Roof said, “Modern history classes instill a subconscious White superiority complex in Whites and an inferiority complex in blacks. This White superiority complex that comes from learning how we dominated other peoples is also part of the problem I have just mentioned. But of course I dont deny that we are in fact superior.”
He attempted to minimize the impact of slavery in the South, writing that, “Only a fourth to a third of people in the South owned even one slave. Yet every White person is treated as if they had a slave owning ancestor.” He claimed to have read hundreds of slave narratives about Black life South Carolina.
“One sticks out in my mind where an old ex-slave recounted how the day his mistress died was one of the saddest days of his life,” he wrote. “And in many of these narratives the slaves told of how their masters didnt even allowing whipping on his plantation.”
He praised racial segregation as being good for both Blacks and Whites.
“Segregation did not exist to hold back negroes. It existed to protect us from them. And I mean that in multiple ways,” he wrote. “Not only did it protect us from having to interact with them, and from being physically harmed by them, but it protected us from being brought down to their level. Integration has done nothing but bring Whites down to level of brute animals. The best example of this is obviously our school system.”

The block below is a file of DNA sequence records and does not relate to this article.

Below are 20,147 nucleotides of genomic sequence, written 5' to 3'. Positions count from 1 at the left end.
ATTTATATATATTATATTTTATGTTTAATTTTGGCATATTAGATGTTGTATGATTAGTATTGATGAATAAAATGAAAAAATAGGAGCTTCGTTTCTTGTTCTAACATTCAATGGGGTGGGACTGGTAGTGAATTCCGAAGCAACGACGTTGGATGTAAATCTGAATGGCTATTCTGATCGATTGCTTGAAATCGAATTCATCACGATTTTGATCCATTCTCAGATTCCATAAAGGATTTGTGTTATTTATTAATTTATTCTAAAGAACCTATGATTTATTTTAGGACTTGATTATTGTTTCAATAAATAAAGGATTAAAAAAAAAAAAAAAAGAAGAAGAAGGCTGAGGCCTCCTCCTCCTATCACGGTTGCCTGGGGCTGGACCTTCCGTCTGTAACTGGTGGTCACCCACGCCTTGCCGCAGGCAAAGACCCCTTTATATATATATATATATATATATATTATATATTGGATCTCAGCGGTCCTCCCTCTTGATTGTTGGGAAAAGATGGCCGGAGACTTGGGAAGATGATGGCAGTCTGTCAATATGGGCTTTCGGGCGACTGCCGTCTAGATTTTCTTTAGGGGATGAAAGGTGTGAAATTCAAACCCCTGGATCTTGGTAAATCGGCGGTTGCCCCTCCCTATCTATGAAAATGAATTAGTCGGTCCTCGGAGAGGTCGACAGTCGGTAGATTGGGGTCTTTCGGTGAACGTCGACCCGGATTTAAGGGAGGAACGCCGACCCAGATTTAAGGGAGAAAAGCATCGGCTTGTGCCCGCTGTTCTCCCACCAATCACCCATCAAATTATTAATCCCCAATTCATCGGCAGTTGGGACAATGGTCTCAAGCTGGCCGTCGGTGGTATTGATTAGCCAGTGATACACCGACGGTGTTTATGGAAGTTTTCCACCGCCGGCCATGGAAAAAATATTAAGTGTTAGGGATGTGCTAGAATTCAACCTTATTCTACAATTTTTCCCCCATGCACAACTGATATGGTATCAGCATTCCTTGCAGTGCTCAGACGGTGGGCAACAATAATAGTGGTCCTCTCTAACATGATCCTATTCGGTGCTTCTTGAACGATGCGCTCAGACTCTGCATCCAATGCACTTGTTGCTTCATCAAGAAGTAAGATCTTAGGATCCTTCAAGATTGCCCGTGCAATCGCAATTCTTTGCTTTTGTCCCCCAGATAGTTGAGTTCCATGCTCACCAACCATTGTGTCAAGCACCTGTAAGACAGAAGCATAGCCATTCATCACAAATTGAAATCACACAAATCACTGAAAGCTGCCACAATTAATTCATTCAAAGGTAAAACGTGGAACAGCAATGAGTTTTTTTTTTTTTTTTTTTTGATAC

He also criticized White supremacists who supported abandoning the South and relocating to the Northwest as “scared White people running” to the suburbs because they were too weak or brainwashed to fight.
“Why are the suburbs secure in the first place? Because they are White. The pathetic part is that these White people dont even admit to themselves why they are moving,” Roof said. “They tell themselves it is for better schools or simply to live in a nicer neighborhood. But it is honestly just a way to escape niggers and other minorities.”
Roof quoted a 2011 ultra-violent, Japanese crime drama, his favorite film, whose central character commits mass murder in the streets of the island country ravaged by a tsunami.
“Even if my life is worth less than a speck of dirt,” he wrote. “I want to use it for the good of society.”
Although the document does not give any clues to why the Emanuel African Methodist Episcopal Church was targeted specifically, it’s clear that Roof saw his actions in the context of a larger racially-motivated war between Whites and Blacks.
“I have no choice. I am not in the position to, alone, go into the ghetto and fight. I chose Charleston because it is most historic city in my state, and at one time had the highest ratio of blacks to Whites in the country,” Roof wrote. “We have no skinheads, no real KKK, no one doing anything but talking on the internet. Well someone has to have the bravery to take it to the real world, and I guess that has to be me.”